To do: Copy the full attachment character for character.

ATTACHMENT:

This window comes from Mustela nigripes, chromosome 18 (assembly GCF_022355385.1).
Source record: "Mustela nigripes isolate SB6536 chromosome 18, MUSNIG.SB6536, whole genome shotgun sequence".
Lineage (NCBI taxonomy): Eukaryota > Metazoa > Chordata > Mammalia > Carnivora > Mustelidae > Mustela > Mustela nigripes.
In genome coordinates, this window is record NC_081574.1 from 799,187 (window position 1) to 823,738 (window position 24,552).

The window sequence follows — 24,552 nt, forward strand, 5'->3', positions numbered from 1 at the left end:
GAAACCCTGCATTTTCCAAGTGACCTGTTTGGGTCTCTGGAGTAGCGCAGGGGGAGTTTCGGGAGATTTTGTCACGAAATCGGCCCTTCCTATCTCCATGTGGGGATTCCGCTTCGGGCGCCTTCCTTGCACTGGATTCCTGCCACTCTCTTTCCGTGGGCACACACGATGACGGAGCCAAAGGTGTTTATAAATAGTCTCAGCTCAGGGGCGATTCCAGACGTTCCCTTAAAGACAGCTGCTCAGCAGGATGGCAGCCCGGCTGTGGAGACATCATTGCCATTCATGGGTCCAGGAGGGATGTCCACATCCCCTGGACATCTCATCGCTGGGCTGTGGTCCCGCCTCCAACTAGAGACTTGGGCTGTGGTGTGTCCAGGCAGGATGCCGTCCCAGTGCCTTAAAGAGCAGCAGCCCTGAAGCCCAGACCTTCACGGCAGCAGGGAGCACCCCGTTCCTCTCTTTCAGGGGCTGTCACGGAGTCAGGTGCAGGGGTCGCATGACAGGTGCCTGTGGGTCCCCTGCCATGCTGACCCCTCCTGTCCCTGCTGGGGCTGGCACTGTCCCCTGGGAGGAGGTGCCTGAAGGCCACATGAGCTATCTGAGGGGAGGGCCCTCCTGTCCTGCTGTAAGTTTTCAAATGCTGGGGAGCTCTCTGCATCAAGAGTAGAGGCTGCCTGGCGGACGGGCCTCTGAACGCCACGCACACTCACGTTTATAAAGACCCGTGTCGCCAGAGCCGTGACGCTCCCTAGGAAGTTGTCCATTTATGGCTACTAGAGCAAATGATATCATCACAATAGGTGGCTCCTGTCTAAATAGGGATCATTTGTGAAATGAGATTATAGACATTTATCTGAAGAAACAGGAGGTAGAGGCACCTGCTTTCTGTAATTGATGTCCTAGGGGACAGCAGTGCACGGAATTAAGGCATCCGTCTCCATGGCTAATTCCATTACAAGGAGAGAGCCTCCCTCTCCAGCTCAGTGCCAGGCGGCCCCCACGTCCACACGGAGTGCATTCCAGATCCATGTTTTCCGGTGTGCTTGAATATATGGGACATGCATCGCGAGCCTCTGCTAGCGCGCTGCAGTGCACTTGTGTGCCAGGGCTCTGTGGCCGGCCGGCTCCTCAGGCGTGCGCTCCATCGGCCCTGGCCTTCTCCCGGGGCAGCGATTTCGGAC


This window comes from Mustela nigripes, chromosome 18 (assembly GCF_022355385.1).
Source record: "Mustela nigripes isolate SB6536 chromosome 18, MUSNIG.SB6536, whole genome shotgun sequence".
Lineage (NCBI taxonomy): Eukaryota > Metazoa > Chordata > Mammalia > Carnivora > Mustelidae > Mustela > Mustela nigripes.
In genome coordinates, this window is record NC_081574.1 from 799,187 (window position 1) to 823,738 (window position 24,552).

The window sequence follows — 24,552 nt, forward strand, 5'->3', positions numbered from 1 at the left end:
GAAACCCTGCATTTTCCAAGTGACCTGTTTGGGTCTCTGGAGTAGCGCAGGGGGAGTTTCGGGAGATTTTGTCACGAAATCGGCCCTTCCTATCTCCATGTGGGGATTCCGCTTCGGGCGCCTTCCTTGCACTGGATTCCTGCCACTCTCTTTCCGTGGGCACACACGATGACGGAGCCAAAGGTGTTTATAAATAGTCTCAGCTCAGGGGCGATTCCAGACGTTCCCTTAAAGACAGCTGCTCAGCAGGATGGCAGCCCGGCTGTGGAGACATCATTGCCATTCATGGGTCCAGGAGGGATGTCCACATCCCCTGGACATCTCATCGCTGGGCTGTGGTCCCGCCTCCAACTAGAGACTTGGGCTGTGGTGTGTCCAGGCAGGATGCCGTCCCAGTGCCTTAAAGAGCAGCAGCCCTGAAGCCCAGACCTTCACGGCAGCAGGGAGCACCCCGTTCCTCTCTTTCAGGGGCTGTCACGGAGTCAGGTGCAGGGGTCGCATGACAGGTGCCTGTGGGTCCCCTGCCATGCTGACCCCTCCTGTCCCTGCTGGGGCTGGCACTGTCCCCTGGGAGGAGGTGCCTGAAGGCCACATGAGCTATCTGAGGGGAGGGCCCTCCTGTCCTGCTGTAAGTTTTCAAATGCTGGGGAGCTCTCTGCATCAAGAGTAGAGGCTGCCTGGCGGACGGGCCTCTGAACGCCACGCACACTCACGTTTATAAAGACCCGTGTCGCCAGAGCCGTGACGCTCCCTAGGAAGTTGTCCATTTATGGCTACTAGAGCAAATGATATCATCACAATAGGTGGCTCCTGTCTAAATAGGGATCATTTGTGAAATGAGATTATAGACATTTATCTGAAGAAACAGGAGGTAGAGGCACCTGCTTTCTGTAATTGATGTCCTAGGGGACAGCAGTGCACGGAATTAAGGCATCCGTCTCCATGGCTAATTCCATTACAAGGAGAGAGCCTCCCTCTCCAGCTCAGTGCCAGGCGGCCCCCACGTCCACACGGAGTGCATTCCAGATCCATGTTTTCCGGTGTGCTTGAATATATGGGACATGCATCGCGAGCCTCTGCTAGCGCGCTGCAGTGCACTTGTGTGCCAGGGCTCTGTGGCCGGCCGGCTCCTCAGGCGTGCGCTCCATCGGCCCTGGCCTTCTCCCGGGGCAGCGATTTCGGAC